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Reuters/Noor Khamis

Africans’ financial lives—from getting paid to taking out loans—are happening on mobile phones

By Omar Mohammed

It’s no secret that mobile money is the primary banking tool of choice for many Africans. This year alone, $33 billion is expected to change hands via mobile services on the continent. That’s almost much as the GDP of Ghana.

A recent survey done by SOKO Insight, a research firm, looked at mobile-money usage in Ghana and Kenya, where almost two-thirds of mobile owners now have mobile-money accounts.

And where it was once mainly a tool to send and receive cash, mobile money has also become an increasingly common way for people to pay their bills, receive their wages, and even get loans:

The rise of mobile money in Africa has put traditional banks on the defensive, with mobile-phone companies doing double-duty as financial institutions. Still, banks remain the provider of choice for financial products, according to SOKO Insight’s survey:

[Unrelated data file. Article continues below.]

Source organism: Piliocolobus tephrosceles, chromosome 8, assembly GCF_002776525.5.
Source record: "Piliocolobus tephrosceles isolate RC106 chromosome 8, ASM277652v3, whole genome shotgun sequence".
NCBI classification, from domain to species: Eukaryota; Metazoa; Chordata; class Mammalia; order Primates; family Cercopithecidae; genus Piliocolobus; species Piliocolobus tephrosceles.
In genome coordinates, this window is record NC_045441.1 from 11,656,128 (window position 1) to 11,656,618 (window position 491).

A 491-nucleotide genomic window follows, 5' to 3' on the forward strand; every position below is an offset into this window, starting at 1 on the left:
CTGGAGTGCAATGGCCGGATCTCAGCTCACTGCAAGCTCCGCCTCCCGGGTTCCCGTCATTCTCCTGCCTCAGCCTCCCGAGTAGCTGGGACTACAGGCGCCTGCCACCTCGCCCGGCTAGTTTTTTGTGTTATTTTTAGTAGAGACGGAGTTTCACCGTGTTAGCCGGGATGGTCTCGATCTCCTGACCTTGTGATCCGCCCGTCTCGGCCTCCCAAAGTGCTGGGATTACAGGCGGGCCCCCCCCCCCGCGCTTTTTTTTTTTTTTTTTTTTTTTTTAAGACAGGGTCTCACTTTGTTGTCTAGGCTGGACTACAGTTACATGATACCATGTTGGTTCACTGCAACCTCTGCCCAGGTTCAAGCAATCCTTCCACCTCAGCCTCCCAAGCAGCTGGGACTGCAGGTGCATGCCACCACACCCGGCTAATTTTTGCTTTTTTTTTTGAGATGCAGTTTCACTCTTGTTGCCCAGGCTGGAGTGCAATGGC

But for how much longer? Users say mobile money is almost as easy to use as traditional financial services, and more affordable:

Banks have responded to the competition by coming up with their own mobile-money platforms, in some cases partnering with mobile carriers to do so (the classic “if you can’t beat ’em, join ’em” strategy). Kenya’s second-largest bank, Equity Bank, launched Equitel earlier this year in collaboration with Airtel. It gives a whole new meaning to the concept of a ”phone bank.”